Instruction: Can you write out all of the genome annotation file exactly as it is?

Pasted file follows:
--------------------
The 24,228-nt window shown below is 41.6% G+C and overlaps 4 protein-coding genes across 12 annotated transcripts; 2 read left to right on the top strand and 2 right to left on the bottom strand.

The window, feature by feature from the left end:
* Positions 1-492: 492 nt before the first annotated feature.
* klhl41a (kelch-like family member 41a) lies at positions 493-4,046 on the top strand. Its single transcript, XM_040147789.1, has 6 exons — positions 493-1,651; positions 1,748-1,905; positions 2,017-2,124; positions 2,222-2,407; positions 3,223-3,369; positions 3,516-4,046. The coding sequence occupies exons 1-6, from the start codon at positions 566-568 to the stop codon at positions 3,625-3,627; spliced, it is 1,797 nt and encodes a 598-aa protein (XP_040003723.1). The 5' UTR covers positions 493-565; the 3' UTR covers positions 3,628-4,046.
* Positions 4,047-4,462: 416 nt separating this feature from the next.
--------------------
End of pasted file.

The 24,228-nt window shown below is 41.6% G+C and overlaps 4 protein-coding genes across 12 annotated transcripts; 2 read left to right on the top strand and 2 right to left on the bottom strand.

The window, feature by feature from the left end:
* Positions 1-492: 492 nt before the first annotated feature.
* klhl41a (kelch-like family member 41a) lies at positions 493-4,046 on the top strand. Its single transcript, XM_040147789.1, has 6 exons — positions 493-1,651; positions 1,748-1,905; positions 2,017-2,124; positions 2,222-2,407; positions 3,223-3,369; positions 3,516-4,046. The coding sequence occupies exons 1-6, from the start codon at positions 566-568 to the stop codon at positions 3,625-3,627; spliced, it is 1,797 nt and encodes a 598-aa protein (XP_040003723.1). The 5' UTR covers positions 493-565; the 3' UTR covers positions 3,628-4,046.
* Positions 4,047-4,462: 416 nt separating this feature from the next.